MR. JUSTICE DOUGLAS delivered the opinion of the Court.
The question is whether the 1959 acquisition by the Aluminum Company of America (Alcoa) of the stock and assets of the Rome Cable Corporation (Rome) "may
The initial question concerns the identification of the "line of commerce," as the term is used in § 7.
Aluminum wire and cable (aluminum conductor) is a composite of bare aluminum wire and cable (bare aluminum conductor) and insulated or covered wire and cable (insulated aluminum conductor). These products are designed almost exclusively for use by electric utilities in carrying electric power from generating plants to consumers throughout the country. Copper conductor wire and cable (copper conductor) is the only other product utilized commercially for the same general purpose. Rome produced both copper conductor and aluminum conductor. In 1958—the year prior to the merger—it produced 0.3% of total industry production of bare aluminum
Alcoa produced no copper conductor. In 1958 it produced 32.5% of the bare aluminum conductor, 11.6% of insulated aluminum conductor, and 27.8% of aluminum conductor.
These products, as noted, are most often used by operating electrical utilities. Transmission and distribution lines
Percent of Aluminum Conductor in Gross Additions to Overhead Utility Lines.
1950 1955 1959 Transmission Lines (All Bare Conductor)... 74.4% 91.0% 94.4% Distribution Lines: Bare Conductor......................... 35.5 64.4 79.0 Insulated Conductor.................... 6.5 51.6 77.2 Total, Transmission and Distribution Lines.. 25.0 60.9 80.1
Underground, where the conductor must be heavily insulated, copper is virtually the only conductor used. In sum, while aluminum conductor dominates the overhead field, copper remains virtually unrivaled in all other conductor applications.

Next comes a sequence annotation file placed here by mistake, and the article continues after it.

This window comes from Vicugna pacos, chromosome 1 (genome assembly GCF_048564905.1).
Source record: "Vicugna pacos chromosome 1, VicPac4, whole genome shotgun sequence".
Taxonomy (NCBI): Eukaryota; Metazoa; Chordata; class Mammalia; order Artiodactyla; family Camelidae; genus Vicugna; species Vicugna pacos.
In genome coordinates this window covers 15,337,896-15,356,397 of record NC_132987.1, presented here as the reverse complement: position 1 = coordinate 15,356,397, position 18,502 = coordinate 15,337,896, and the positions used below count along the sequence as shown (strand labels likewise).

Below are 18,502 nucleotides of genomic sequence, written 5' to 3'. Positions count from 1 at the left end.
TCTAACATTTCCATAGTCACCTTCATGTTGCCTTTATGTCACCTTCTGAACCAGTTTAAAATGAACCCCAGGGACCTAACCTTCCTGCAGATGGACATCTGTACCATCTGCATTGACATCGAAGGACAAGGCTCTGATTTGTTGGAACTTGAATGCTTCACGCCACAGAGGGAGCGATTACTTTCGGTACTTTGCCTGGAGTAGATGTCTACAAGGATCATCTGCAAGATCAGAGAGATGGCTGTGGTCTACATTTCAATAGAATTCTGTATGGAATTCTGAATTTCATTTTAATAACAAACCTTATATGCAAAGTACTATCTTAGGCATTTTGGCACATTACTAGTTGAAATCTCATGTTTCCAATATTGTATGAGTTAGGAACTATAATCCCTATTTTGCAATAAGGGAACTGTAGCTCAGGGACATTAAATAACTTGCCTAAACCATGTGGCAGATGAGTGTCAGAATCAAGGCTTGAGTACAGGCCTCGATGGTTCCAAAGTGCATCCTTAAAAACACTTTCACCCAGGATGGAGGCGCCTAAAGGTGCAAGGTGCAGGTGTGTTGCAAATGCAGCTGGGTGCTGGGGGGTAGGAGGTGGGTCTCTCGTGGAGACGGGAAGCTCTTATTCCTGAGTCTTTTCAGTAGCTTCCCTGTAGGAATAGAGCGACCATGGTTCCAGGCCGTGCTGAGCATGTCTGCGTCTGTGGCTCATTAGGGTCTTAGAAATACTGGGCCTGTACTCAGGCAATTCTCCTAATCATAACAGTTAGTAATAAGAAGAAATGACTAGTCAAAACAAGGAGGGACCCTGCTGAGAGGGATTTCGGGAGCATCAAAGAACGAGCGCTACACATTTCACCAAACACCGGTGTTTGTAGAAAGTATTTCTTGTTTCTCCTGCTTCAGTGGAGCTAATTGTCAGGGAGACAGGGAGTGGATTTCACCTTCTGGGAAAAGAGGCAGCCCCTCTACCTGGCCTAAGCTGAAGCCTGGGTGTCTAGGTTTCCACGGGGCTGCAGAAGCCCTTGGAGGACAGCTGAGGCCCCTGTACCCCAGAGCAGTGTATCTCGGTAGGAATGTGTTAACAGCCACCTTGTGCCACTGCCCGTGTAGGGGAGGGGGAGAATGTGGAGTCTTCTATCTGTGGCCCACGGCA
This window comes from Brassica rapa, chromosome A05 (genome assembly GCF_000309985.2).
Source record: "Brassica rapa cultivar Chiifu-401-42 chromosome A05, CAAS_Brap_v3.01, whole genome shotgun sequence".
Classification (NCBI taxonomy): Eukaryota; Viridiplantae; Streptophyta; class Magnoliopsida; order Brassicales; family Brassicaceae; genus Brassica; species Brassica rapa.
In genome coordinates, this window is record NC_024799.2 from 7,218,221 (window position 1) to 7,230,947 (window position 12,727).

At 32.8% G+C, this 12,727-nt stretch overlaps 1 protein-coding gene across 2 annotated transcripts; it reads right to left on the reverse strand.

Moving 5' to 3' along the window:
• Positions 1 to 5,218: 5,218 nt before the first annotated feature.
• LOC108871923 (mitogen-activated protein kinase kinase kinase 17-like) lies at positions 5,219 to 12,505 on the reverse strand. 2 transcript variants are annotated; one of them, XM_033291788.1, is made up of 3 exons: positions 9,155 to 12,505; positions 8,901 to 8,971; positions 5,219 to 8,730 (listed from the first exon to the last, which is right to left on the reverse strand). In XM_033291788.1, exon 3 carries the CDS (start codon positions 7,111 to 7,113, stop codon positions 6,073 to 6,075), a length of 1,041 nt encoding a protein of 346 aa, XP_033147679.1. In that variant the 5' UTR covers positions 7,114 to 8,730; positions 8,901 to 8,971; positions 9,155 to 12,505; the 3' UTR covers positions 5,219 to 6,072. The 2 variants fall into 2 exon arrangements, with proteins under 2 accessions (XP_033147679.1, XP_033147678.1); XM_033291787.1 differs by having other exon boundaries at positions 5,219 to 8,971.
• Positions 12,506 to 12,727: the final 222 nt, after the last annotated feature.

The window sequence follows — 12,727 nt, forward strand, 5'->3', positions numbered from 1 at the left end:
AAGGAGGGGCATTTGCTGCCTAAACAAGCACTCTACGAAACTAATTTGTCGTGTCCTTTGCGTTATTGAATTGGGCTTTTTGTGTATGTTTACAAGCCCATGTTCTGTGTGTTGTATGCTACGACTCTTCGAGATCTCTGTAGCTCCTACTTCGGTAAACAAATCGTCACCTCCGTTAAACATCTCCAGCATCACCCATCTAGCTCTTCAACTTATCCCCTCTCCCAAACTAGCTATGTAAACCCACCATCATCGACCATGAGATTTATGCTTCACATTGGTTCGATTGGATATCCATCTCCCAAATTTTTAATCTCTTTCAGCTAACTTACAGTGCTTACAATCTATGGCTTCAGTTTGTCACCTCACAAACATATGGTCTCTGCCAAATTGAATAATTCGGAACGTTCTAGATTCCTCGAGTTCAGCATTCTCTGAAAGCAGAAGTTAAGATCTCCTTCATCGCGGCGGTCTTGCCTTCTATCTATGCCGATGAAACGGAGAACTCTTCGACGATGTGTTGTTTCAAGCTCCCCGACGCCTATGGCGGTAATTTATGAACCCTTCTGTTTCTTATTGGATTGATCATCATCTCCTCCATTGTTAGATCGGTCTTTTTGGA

The parties agree, and the District Court found, that bare aluminum conductor is a separate line of commerce. The District Court, however, denied that status to the broader aluminum conductor line because it found that insulated aluminum conductor is not an appropriate line
Admittedly, there is competition between insulated aluminum conductor and its copper counterpart, as the District Court found. Thus in 1959 insulated copper conductor comprised 22.8% of the gross additions to insulated overhead distribution lines. This is enough to justify grouping aluminum and copper conductors together in a single product market. Yet we conclude, contrary to the District Court, that that degree of competitiveness does not preclude their division for purposes of § 7 into separate submarkets, just as the existence of broad product markets in Brown Shoe Co. v. United States, 370 U.S. 294, did not preclude lesser submarkets.
Insulated aluminum conductor is so intrinsically inferior to insulated copper conductor that in most applications it has little consumer acceptance. But in the field of overhead distribution it enjoys decisive advantages—its share of total annual installations increasing from 6.5% in 1950 to 77.2% in 1959. In the field of overhead distribution the competition of copper is rapidly decreasing. As the record shows, utilizing a high-cost metal, fabricators of insulated